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Ghost & Spice's production of the two plays at Common Ground Theatre helps illustrate the similarities that lurk beneath the surfaces of these two seemingly disparate works.

The Duck Variations and Sexual Perversity in Chicago 

Plus: Dinner With A Legend: The Music of Sam Cooke

The Duck Variations and Sexual Perversity in Chicago
Ghost & Spice Theatre at Common Ground Theatre
Through April 19

click to enlarge The Duck Variations
  • The Duck Variations

Why have David Mamet's Sexual Perversity in Chicago and The Duck Variations been paired together so often? On the surface, the two one-act plays bear little resemblance, save for their use of blackouts as scene transitions. Nonetheless, Ghost & Spice's production of the two plays at Common Ground Theatre helps illustrate the similarities that lurk beneath the surfaces of these two seemingly disparate works.

The Duck Variations, which opens this production, presents a series of "variations" on a conversation between George (Jordan Smith) and Emil (David Ring), as they observe ducks in the park. The piece contains almost no action and only the merest semblance of a plot, but veteran Triangle actors Smith and Ring have such a solid grasp of Mamet's staccato dialogue that the energy stays high throughout their time on stage. Their relaxed body language and easy chemistry illuminate their characters' inarticulate-but-profound observations, such as "Everything that lives must sweat," which are comic and ultimately poignant.

Sexual Perversity is both darker and more elaborate, dealing with the bitterness of the singles scene. Set in the leisure-suit days of 1976, with period songs punctuating many of the scenes, it tells of two sets of friends, Bernie and Danny (Carl Martin and Jeffrey Scott Detwiler) and Deborah and Joan (Tracey Coppedge and Rachel Klem). Their lives collide when Danny and Deborah begin seeing each other, which prompts would-be womanizer Bernie and romantic burn-out Joan to each offer their own destructive support.

As Bernie, one of Mamet's most gloriously misogynistic characters, Martin radiates a raw comic and malevolent presence. Clad in a too-tight business suit reminiscent of Chris Farley's motivational speaker character from Saturday Night Live (and occasionally a Speedo), he gets to the heart of the combination of braggadocio and resentment at Bernie's core. Klem, mostly clad in black-and-white outfits, has a particularly difficult character to work with, but gives a comic snap to her line readings, particularly in the scenes where Joan, a teacher, deals with her grade school class. As the couple, Coppedge and Detwiler are better when they're breaking up than when they're together, but do an excellent job of communicating how their friends influence their romantic interactions.

The production uses the absolute bare minimum of props to create Mamet's worlds, but the effect gives the two plays a unique sense of synchronicity. You feel as though George and Emil might be older and slightly wiser versions of Danny and Bernie, still sitting around discussing things they barely understand. Perhaps that's why the plays are paired together so often; it's to give the audience a double dose of sweet and sour. —Zack Smith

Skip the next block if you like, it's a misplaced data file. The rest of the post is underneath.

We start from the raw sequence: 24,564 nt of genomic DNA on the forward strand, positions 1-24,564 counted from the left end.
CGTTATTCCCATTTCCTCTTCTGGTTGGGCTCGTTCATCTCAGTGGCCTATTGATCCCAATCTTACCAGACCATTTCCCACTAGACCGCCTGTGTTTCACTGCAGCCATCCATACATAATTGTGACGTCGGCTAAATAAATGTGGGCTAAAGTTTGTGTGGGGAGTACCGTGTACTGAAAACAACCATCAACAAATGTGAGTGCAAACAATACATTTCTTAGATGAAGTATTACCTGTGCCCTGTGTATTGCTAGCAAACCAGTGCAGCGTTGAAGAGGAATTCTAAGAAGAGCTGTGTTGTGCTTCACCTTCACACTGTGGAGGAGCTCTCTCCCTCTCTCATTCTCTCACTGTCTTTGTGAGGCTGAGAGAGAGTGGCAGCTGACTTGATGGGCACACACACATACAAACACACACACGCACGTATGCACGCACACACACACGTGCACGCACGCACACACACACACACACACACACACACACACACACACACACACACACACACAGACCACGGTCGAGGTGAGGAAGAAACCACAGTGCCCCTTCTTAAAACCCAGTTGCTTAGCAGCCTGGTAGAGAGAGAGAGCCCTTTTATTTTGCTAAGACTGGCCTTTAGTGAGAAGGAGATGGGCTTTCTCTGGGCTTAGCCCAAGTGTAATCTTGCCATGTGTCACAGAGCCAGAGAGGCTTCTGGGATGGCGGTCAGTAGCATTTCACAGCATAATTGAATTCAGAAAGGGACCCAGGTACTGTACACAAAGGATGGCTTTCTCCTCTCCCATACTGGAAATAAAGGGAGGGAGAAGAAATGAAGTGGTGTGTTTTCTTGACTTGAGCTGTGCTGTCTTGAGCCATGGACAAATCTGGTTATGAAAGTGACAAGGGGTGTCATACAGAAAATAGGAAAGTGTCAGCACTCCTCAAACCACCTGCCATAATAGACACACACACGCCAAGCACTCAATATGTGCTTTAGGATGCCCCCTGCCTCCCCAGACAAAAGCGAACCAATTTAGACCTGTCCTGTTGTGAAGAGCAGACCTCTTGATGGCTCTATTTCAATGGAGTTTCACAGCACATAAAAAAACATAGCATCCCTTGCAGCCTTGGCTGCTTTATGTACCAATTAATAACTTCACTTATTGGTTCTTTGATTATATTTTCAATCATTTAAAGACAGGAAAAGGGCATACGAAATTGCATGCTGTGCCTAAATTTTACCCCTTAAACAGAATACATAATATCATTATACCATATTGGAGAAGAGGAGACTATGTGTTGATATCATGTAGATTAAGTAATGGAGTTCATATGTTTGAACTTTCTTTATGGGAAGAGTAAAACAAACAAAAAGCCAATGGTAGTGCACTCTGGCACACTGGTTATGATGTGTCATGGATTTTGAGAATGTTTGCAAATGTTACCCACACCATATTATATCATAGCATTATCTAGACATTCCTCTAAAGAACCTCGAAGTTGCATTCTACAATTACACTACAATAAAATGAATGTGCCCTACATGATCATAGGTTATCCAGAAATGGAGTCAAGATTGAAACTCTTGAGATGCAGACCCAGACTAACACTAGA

Dinner With A Legend: The Music of Sam Cooke
N.C. Theatre at Rat Pack Lounge
Through April 26

Nestled in Glenwood South's intimate Rat Pack Lounge, four tuxedoed musicians warm up the crowd as Broadway performer Darrian Ford takes the floor. Dressed in a white polyester suit, Ford grabs the '50s-style mic and announces that the "legend tonight is Sam Cooke, honey." Ford then tears into the upbeat "Twisting the Night Away," revealing a voice fully capable of interpreting Cooke's catalog with care.

N.C. Theatre promotes the event as an evening of retro chic that zaps lucky audience members back to the 1960s heyday of the apotheosized Rat Pack. However, the lounge underwhelms, offering patrons superficial style more akin to Raleigh's homogenous nightlife scene than the savoir faire of Dean Martin and company. Ford boasts an ephemeral (at best) resemblance to the "Man Who Invented Soul," and does not evoke Cooke's cool and easy charisma. Throughout the evening, Ford seems hemmed in by the simplicity of the personality he is trying to mimic. He seems most genuine while amiably hectoring the crowd to sing, and in one wholly unexpected moment during "Frankie and Johnny," he acts out some of the lyrics, mimicking a sassy older woman instead of singing the lines. Otherwise, there is a disconnect between the pleasantness of hearing Cooke's songs performed well and Ford's forced impersonation.

Throughout, Ford feeds the audience bits of information about Cooke's life, attempting to enthusiastically segue between songs, but the patter feels manufactured and the information is superficial. For instance, before "Fool's Paradise," Ford tells the audience that Cooke declined to listen to advice that he should slow down his life and take better care of himself—nothing that couldn't be gathered from listening to the song's lyrics. Elsewhere, on a screen behind the band, images of Cooke are altered by odd technical effects—in one a black "X" appears on Cooke's forehead like a fierce wound and expands, bringing with it another image.

Still, all this aside, the evening is a worthwhile outing for anyone with some money to throw down (at $140 per couple for dinner and a show, or $20 per person at the 10 p.m. "cocktail" show), if only for the rarity of a dinner/ show experience in the Triangle and the joy of hearing these classic songs live. —Megan Stein

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